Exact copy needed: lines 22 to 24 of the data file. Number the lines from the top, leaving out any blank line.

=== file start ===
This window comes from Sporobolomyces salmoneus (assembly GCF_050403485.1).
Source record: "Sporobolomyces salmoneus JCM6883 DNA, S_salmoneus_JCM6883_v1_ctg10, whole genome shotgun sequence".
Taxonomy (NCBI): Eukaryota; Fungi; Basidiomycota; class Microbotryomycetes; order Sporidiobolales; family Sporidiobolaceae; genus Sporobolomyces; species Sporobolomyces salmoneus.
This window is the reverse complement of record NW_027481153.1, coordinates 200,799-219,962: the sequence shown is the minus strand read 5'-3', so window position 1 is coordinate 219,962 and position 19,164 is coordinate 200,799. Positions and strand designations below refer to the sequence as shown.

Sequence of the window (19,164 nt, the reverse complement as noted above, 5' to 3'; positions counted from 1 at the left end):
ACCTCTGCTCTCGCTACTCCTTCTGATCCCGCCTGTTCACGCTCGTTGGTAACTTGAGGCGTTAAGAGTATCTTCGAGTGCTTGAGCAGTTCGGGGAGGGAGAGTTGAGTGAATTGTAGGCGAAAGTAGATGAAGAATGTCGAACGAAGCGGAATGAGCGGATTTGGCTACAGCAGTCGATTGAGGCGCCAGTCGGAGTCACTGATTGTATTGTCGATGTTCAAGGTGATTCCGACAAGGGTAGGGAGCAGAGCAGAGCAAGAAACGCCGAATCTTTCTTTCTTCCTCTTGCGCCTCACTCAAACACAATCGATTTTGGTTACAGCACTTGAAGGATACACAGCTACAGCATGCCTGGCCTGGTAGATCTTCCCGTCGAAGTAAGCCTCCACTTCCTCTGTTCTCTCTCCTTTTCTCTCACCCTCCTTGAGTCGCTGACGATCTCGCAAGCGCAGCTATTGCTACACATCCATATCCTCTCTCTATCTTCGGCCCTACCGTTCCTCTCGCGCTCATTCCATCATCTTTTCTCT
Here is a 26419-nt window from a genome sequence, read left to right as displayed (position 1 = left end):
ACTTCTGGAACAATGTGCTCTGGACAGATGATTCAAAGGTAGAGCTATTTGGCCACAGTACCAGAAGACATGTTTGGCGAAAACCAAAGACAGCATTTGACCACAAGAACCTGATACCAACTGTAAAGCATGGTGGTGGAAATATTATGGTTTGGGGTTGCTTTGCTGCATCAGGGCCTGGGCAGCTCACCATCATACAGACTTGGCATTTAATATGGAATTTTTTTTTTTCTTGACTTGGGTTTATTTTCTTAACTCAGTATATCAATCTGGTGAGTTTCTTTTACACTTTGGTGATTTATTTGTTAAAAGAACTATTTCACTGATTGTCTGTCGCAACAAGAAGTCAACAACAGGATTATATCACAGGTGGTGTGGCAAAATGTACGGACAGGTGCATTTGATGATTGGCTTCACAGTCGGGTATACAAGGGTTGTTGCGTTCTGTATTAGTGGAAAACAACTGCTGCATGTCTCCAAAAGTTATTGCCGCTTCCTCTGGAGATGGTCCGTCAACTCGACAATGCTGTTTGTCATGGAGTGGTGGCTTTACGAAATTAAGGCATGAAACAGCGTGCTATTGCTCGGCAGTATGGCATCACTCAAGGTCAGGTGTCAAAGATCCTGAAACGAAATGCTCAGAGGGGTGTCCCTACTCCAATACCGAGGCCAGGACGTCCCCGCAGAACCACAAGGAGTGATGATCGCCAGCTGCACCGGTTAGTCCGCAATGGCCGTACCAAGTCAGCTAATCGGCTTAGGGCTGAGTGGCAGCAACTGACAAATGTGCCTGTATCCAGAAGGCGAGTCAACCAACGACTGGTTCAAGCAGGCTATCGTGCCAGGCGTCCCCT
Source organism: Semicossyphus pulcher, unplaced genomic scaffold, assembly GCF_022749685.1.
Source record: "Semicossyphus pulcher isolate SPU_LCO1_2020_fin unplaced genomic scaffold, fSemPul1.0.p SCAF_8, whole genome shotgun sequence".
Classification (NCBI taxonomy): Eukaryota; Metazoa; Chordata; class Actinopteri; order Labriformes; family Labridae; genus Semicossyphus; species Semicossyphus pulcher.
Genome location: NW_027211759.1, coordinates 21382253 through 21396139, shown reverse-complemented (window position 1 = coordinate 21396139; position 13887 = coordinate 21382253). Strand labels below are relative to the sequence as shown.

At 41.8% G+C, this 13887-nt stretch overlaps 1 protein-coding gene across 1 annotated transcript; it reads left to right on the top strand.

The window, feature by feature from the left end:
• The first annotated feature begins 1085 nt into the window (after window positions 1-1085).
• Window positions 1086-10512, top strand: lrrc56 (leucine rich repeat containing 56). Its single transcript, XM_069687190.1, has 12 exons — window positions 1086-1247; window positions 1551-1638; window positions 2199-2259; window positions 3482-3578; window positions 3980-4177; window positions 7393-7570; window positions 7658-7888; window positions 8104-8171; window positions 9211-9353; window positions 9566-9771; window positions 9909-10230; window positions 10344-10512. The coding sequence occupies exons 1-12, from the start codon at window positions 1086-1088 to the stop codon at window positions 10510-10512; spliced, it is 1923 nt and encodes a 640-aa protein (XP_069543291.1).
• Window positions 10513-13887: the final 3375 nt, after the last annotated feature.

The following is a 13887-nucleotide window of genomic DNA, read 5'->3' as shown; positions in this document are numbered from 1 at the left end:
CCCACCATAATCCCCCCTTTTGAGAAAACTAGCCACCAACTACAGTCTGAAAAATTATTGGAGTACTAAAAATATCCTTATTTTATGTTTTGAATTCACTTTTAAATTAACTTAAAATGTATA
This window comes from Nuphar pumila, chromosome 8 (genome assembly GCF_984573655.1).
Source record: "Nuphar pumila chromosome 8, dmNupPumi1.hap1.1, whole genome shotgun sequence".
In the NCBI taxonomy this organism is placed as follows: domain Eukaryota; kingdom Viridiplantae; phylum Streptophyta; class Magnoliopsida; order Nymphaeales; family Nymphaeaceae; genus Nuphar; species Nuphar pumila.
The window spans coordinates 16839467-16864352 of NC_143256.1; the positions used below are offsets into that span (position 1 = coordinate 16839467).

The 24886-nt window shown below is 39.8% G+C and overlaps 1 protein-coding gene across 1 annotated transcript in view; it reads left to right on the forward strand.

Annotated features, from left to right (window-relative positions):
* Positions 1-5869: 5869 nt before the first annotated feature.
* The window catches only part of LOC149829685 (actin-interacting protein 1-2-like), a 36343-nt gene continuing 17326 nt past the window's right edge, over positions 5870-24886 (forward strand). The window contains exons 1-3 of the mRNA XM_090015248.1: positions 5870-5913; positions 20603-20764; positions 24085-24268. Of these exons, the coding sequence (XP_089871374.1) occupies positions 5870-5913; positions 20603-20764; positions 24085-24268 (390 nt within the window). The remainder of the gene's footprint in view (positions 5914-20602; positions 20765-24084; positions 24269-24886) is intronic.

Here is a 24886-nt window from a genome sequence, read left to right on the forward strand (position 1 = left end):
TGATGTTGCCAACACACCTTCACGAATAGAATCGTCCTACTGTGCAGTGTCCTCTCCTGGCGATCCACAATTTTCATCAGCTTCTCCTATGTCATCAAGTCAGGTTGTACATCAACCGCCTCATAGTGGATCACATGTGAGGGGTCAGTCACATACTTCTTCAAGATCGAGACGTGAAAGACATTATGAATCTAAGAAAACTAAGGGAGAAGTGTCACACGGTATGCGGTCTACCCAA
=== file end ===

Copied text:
In the NCBI taxonomy this organism is placed as follows: domain Eukaryota; kingdom Viridiplantae; phylum Streptophyta; class Magnoliopsida; order Nymphaeales; family Nymphaeaceae; genus Nuphar; species Nuphar pumila.
The window spans coordinates 16839467-16864352 of NC_143256.1; the positions used below are offsets into that span (position 1 = coordinate 16839467).

The 24886-nt window shown below is 39.8% G+C and overlaps 1 protein-coding gene across 1 annotated transcript in view; it reads left to right on the forward strand.